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Murder in the Raw (Prologue Books) Kindle Edition
- ASIN : B006UCP4JE
- Publisher : Prologue Books (15 January 2012)
- Language : English
- File size : 778 KB
- Text-to-Speech : Enabled
- Screen Reader : Supported
- Enhanced typesetting : Enabled
- X-Ray : Not Enabled
- Word Wise : Enabled
- Print length : 191 pages
- Customer Reviews:
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It's a damn shame Amazon doesn't allow for 1/2 stars, for this is a 3 1/2 star book if I ever read one. It's better than "okay" but I'm not sure I'd give it four stars, either, which to my mind is reserved for pretty impressive stuff. This is more "an exceptionally solid, craftsman-like piece of work". It is what it is, a basic PI adventure, and it never really goes beyond it's formula. It's just a damn good example of the formula.
Unlike say Frank Kane, it never feels completely formulaic -- Gault cared enough about the material to work in some grace notes here and there like running gags (a counterman obsessed with football) or interesting character sketches (a minor villain, a corrupt lawyer with a very plausible surface.) One knows, reading it, that somebody with wit and intelligence wrote it. Unlike say Gil Brewer the psychology never seems off -- Gault's characters all react more or less plausibly, given the circumstances they find themselves. Even when they behave oddly, Gault takes the time to justify it: so, for instance, Callahan gets involved in a couple of scraps, mostly out of impulse, but at least he has the good sense to call himself a damn fool afterwards. I also like the nuanced portrayal of the cops here, they're not exactly bad guys but they're not Callahan's friends, either.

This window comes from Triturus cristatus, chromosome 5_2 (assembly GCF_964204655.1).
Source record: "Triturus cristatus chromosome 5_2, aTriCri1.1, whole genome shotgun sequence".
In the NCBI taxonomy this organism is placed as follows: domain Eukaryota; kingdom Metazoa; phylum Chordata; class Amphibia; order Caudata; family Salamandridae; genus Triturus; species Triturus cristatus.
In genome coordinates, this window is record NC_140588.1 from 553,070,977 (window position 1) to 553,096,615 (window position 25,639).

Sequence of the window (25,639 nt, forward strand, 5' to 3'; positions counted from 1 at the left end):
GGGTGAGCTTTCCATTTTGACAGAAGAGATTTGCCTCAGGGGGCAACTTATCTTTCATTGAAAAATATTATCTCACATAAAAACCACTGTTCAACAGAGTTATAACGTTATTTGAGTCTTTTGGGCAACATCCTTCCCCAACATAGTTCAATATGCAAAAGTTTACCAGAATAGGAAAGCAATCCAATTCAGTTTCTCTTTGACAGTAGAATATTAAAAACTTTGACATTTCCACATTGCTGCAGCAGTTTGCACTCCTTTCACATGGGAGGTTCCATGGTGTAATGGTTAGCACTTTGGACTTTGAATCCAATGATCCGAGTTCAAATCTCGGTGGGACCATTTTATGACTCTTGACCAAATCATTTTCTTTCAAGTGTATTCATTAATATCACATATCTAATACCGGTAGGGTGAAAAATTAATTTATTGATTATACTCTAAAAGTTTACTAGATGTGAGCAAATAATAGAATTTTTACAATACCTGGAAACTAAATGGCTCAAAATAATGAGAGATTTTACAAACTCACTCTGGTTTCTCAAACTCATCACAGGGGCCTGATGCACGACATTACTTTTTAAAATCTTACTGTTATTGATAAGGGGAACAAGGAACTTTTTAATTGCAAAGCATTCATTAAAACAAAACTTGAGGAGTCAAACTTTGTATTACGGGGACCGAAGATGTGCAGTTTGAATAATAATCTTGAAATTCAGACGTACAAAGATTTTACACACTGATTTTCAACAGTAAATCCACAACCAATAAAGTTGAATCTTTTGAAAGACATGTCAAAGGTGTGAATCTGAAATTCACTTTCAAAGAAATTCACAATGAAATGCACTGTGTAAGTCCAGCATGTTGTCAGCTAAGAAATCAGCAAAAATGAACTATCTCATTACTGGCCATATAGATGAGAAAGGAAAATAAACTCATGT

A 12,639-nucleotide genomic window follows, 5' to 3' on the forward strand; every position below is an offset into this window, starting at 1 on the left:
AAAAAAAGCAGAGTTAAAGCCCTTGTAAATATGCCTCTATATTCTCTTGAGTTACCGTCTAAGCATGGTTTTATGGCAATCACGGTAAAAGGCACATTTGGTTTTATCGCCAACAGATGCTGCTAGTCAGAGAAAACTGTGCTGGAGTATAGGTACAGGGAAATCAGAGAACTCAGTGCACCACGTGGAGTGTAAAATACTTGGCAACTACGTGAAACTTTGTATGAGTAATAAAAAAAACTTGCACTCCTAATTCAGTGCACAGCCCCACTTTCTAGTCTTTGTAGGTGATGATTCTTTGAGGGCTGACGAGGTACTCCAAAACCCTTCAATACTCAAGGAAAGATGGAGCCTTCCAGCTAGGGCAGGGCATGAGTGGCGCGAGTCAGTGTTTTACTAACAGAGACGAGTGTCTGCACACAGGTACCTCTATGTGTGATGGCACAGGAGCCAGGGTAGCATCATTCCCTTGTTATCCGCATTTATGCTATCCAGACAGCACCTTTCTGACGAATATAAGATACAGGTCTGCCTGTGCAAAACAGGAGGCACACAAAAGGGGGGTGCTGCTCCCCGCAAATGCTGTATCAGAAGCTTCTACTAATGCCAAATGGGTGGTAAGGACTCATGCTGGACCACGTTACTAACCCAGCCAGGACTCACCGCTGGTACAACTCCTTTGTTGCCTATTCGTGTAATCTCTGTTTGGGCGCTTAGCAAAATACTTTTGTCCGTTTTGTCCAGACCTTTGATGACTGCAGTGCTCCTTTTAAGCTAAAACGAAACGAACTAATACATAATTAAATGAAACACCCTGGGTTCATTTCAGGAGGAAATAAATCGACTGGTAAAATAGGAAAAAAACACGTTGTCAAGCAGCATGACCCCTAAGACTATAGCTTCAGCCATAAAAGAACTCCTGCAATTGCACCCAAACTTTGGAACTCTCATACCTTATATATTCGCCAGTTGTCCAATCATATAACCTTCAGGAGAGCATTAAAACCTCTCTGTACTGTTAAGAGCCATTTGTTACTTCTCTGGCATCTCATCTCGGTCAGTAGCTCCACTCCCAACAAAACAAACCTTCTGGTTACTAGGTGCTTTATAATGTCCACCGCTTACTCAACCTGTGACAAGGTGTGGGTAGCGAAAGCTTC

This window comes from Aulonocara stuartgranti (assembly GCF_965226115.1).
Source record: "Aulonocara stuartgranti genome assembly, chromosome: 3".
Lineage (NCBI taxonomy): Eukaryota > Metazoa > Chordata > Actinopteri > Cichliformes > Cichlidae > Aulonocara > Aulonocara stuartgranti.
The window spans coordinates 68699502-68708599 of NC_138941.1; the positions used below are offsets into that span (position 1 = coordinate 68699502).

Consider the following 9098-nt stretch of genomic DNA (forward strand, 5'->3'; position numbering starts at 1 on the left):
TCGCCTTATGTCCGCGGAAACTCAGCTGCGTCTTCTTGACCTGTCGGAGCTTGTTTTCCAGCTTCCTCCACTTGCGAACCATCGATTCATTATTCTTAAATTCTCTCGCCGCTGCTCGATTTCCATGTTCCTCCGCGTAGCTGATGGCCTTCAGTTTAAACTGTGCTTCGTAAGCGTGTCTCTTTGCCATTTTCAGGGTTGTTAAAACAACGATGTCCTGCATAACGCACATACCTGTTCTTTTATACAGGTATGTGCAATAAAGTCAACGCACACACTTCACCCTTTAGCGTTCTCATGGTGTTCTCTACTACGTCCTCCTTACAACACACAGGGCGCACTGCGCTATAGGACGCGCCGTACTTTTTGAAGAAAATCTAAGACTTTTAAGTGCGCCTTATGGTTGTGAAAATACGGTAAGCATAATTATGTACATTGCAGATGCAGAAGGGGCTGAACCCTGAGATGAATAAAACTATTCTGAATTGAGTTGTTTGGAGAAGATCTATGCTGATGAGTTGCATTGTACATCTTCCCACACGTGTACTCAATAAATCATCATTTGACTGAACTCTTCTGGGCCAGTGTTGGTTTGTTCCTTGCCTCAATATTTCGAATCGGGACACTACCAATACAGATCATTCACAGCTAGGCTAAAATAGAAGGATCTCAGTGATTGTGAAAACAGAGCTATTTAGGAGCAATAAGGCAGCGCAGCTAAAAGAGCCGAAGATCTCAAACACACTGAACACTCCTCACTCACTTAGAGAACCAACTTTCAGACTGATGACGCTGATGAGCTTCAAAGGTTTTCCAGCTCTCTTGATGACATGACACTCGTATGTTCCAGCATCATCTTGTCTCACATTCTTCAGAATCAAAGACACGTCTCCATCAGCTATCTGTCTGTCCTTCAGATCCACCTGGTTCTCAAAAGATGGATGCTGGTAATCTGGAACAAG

Gault has often been called a Ross Macdonald-lite. I've never quite understood the comparison, you can't get much lighter than Ross Macdonald in this genre and Macdonald's own themes are so unique to him that you can't really compare him with any other writer in the field. If all that's meant is something like "Gault sort of reminds me of some of the Lew Archer books" well then, yeah, okay, but there were a lot of PI writers during this time writing softer, more plausible sort of PI stories, that's not unique to Ross Macdonald or Gault. Gault's Callahan is likable enough, I tend to prefer my PI's with more of an edge and so I doubt I'll ever become a raving fan, but this is certainly recommended.
The setting for these novels is pure 1950's Southern California with the palm-lined streets, the Beverly Hills pool parties, the low-rise apartments, the wanna-be-actors and actresses and generally low-key atmosphere. Unusual for a 1950's PI, Brock wants to get along with the police and often works closely with them. These novels are quite easy reading and you will find yourself halfway through them before you even bother to look up. They are not filled with flowery descriptions or dense, complicated plotting. But, they are certainly good stories. Gault was first and foremost a storyteller and he could spin a yarn.
What could go wrong when a washed-up boxer who used to headline at the Olympic Auditorium walks into Brock's office and asks him to locate a missing dame? The story takes Brock into a world of murder, Hollywood agents, Beverly Hills pool parties, after-hours clubs, hot rod tough guys, and hoods. Brock gets into a few brawls, but also seems to spend a lot of time traveling through the Southern California streets, attending pool parties, and mixing it up with the locals before getting to the bottom of the story of the boxer, the missing woman, and the dead body in the hot-pillow motel room.